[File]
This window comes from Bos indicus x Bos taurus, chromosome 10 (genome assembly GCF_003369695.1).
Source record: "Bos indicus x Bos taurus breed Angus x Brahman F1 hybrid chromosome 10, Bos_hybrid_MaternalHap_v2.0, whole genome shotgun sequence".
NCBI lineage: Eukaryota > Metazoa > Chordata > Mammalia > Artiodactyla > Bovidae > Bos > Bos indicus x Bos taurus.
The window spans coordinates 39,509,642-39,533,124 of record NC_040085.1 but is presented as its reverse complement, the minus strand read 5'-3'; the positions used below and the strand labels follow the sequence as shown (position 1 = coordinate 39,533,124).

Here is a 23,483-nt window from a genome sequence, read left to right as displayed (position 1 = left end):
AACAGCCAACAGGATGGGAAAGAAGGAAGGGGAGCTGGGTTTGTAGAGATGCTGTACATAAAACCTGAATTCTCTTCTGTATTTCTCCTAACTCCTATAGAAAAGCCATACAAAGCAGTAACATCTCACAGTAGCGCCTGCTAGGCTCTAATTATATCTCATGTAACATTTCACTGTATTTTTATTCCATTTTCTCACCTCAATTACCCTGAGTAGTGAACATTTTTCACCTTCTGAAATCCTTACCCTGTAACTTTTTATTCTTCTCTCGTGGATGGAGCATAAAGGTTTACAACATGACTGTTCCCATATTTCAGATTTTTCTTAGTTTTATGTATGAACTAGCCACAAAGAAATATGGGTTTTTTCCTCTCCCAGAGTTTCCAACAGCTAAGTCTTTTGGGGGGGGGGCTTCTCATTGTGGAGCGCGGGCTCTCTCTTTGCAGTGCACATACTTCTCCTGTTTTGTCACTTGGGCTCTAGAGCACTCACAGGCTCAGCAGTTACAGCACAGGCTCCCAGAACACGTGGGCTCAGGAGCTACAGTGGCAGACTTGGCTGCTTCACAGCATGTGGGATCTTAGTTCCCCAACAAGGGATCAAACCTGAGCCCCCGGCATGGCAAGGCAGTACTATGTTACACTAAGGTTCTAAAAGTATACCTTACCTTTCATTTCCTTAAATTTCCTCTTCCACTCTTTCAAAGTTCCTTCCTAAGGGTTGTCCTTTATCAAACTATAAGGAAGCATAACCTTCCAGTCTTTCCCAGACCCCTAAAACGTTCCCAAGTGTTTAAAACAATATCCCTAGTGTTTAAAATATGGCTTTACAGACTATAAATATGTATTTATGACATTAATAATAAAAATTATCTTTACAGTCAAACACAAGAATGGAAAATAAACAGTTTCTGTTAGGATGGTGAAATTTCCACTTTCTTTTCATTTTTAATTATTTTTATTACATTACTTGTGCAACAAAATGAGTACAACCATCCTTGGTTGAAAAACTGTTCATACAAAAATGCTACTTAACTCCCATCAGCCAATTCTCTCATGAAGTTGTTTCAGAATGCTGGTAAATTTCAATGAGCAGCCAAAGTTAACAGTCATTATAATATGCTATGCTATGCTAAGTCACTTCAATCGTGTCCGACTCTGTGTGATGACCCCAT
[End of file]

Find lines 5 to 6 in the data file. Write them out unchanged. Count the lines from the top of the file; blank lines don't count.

Here is a 23,483-nt window from a genome sequence, read left to right as displayed (position 1 = left end):
AACAGCCAACAGGATGGGAAAGAAGGAAGGGGAGCTGGGTTTGTAGAGATGCTGTACATAAAACCTGAATTCTCTTCTGTATTTCTCCTAACTCCTATAGAAAAGCCATACAAAGCAGTAACATCTCACAGTAGCGCCTGCTAGGCTCTAATTATATCTCATGTAACATTTCACTGTATTTTTATTCCATTTTCTCACCTCAATTACCCTGAGTAGTGAACATTTTTCACCTTCTGAAATCCTTACCCTGTAACTTTTTATTCTTCTCTCGTGGATGGAGCATAAAGGTTTACAACATGACTGTTCCCATATTTCAGATTTTTCTTAGTTTTATGTATGAACTAGCCACAAAGAAATATGGGTTTTTTCCTCTCCCAGAGTTTCCAACAGCTAAGTCTTTTGGGGGGGGGGCTTCTCATTGTGGAGCGCGGGCTCTCTCTTTGCAGTGCACATACTTCTCCTGTTTTGTCACTTGGGCTCTAGAGCACTCACAGGCTCAGCAGTTACAGCACAGGCTCCCAGAACACGTGGGCTCAGGAGCTACAGTGGCAGACTTGGCTGCTTCACAGCATGTGGGATCTTAGTTCCCCAACAAGGGATCAAACCTGAGCCCCCGGCATGGCAAGGCAGTACTATGTTACACTAAGGTTCTAAAAGTATACCTTACCTTTCATTTCCTTAAATTTCCTCTTCCACTCTTTCAAAGTTCCTTCCTAAGGGTTGTCCTTTATCAAACTATAAGGAAGCATAACCTTCCAGTCTTTCCCAGACCCCTAAAACGTTCCCAAGTGTTTAAAACAATATCCCTAGTGTTTAAAATATGGCTTTACAGACTATAAATATGTATTTATGACATTAATAATAAAAATTATCTTTACAGTCAAACACAAGAATGGAAAATAAACAGTTTCTGTTAGGATGGTGAAATTTCCACTTTCTTTTCATTTTTAATTATTTTTATTACATTACTTGTGCAACAAAATGAGTACAACCATCCTTGGTTGAAAAACTGTTCATACAAAAATGCTACTTAACTCCCATCAGCCAATTCTCTCATGAAGTTGTTTCAGAATGCTGGTAAATTTCAATGAGCAGCCAAAGTTAACAGTCATTATAATATGCTATGCTATGCTAAGTCACTTCAATCGTGTCCGACTCTGTGTGATGACCCCAT